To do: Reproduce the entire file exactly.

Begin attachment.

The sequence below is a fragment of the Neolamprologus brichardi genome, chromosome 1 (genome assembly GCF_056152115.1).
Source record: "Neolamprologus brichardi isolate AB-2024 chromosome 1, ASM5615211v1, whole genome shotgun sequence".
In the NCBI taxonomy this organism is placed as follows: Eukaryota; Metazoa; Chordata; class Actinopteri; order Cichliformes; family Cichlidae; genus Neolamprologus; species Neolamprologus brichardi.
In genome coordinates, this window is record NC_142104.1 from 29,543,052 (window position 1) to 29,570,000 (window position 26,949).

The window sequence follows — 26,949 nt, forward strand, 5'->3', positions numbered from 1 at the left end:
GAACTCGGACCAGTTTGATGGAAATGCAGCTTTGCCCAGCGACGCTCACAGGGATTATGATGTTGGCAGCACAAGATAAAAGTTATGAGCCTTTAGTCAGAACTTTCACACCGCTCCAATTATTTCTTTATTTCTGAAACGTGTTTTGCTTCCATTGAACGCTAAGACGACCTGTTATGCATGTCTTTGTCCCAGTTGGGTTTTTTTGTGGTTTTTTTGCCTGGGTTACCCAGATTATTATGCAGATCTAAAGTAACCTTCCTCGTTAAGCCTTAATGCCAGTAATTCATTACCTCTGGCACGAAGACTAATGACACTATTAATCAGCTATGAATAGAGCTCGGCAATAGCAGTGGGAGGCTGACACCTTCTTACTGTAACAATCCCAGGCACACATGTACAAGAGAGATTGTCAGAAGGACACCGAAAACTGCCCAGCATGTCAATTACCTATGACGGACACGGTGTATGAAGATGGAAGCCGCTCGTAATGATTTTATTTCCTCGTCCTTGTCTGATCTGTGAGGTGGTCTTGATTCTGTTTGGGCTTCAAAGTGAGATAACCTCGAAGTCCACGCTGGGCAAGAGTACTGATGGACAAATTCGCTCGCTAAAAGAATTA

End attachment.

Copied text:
The sequence below is a fragment of the Neolamprologus brichardi genome, chromosome 1 (genome assembly GCF_056152115.1).
Source record: "Neolamprologus brichardi isolate AB-2024 chromosome 1, ASM5615211v1, whole genome shotgun sequence".
In the NCBI taxonomy this organism is placed as follows: Eukaryota; Metazoa; Chordata; class Actinopteri; order Cichliformes; family Cichlidae; genus Neolamprologus; species Neolamprologus brichardi.
In genome coordinates, this window is record NC_142104.1 from 29,543,052 (window position 1) to 29,570,000 (window position 26,949).

The window sequence follows — 26,949 nt, forward strand, 5'->3', positions numbered from 1 at the left end:
GAACTCGGACCAGTTTGATGGAAATGCAGCTTTGCCCAGCGACGCTCACAGGGATTATGATGTTGGCAGCACAAGATAAAAGTTATGAGCCTTTAGTCAGAACTTTCACACCGCTCCAATTATTTCTTTATTTCTGAAACGTGTTTTGCTTCCATTGAACGCTAAGACGACCTGTTATGCATGTCTTTGTCCCAGTTGGGTTTTTTTGTGGTTTTTTTGCCTGGGTTACCCAGATTATTATGCAGATCTAAAGTAACCTTCCTCGTTAAGCCTTAATGCCAGTAATTCATTACCTCTGGCACGAAGACTAATGACACTATTAATCAGCTATGAATAGAGCTCGGCAATAGCAGTGGGAGGCTGACACCTTCTTACTGTAACAATCCCAGGCACACATGTACAAGAGAGATTGTCAGAAGGACACCGAAAACTGCCCAGCATGTCAATTACCTATGACGGACACGGTGTATGAAGATGGAAGCCGCTCGTAATGATTTTATTTCCTCGTCCTTGTCTGATCTGTGAGGTGGTCTTGATTCTGTTTGGGCTTCAAAGTGAGATAACCTCGAAGTCCACGCTGGGCAAGAGTACTGATGGACAAATTCGCTCGCTAAAAGAATTA